Transparency International welcomes the announcement by President Goodluck Jonathan of Nigeria of a full investigation into the oil sector where revenues of up to US$20 billion are alleged to have disappeared from the state-owned oil company, and calls on the government to step up its fight against corruption.
“Missing revenues are depriving Nigerian citizens of a fair share of this wealth that could go to improving health, education and creating employment for the youth. The government owes it to the people of Nigeria to investigate this fully and hold to account those responsible,” said Huguette Labelle, chair of Transparency International.
The news that billions of dollars in oil revenues are not in the country’s national accounts was raised by the governor of the Nigerian Central Bank and various watchdog institutions.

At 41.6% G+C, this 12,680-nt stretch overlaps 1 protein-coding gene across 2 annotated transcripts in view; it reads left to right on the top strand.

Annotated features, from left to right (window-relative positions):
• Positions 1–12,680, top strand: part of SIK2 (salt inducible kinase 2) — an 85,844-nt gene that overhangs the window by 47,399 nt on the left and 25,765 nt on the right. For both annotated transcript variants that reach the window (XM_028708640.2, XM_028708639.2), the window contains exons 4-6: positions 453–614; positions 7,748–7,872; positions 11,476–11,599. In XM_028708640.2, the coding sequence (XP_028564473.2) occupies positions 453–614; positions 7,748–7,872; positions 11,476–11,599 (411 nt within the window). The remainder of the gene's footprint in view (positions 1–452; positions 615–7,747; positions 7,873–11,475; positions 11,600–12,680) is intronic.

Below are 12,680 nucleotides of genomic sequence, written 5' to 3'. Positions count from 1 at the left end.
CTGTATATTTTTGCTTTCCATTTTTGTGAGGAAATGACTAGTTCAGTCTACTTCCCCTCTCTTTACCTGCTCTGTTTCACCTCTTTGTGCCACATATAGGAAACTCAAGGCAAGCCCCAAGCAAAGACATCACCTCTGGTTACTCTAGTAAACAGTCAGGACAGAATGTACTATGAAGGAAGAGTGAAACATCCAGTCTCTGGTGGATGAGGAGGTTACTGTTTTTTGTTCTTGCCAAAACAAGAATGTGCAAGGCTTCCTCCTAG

To win against corruption, Nigeria needs effective oversight institutions and no impunity for corruption. Stronger provisions in the much-awaited new oil law could help deliver greater transparency and accountability in Nigeria’s oil sector so that natural resources benefit all citizens. Transparency International urges the government to move quickly on this new legislation. Nigeria is pumping an average of 2 million barrels per day. Despite being Africa’s largest oil producer, the country has some of the lowest human development indicators in the world. Life expectancy is only 52 years and 85 per cent of the population live on less than US$2 a day.
According to Nigeria’s Extractive Industry Transparency Initiative (NEITI), the Nigerian National Petroleum Corporation (NNPC) owes the government US$ 8.3 billion in oil revenues for the years 2009-2011. Nigerian Finance Minister Dr. Ngozi Okonjo-Iweala has also called for an independent forensic audit of the financial accounts of the NNPC.
President Jonathan pledged zero tolerance to corruption when he took office but 84 per cent of Nigerians surveyed by Transparency International in 2012 stated that corruption had increased in the past two years.
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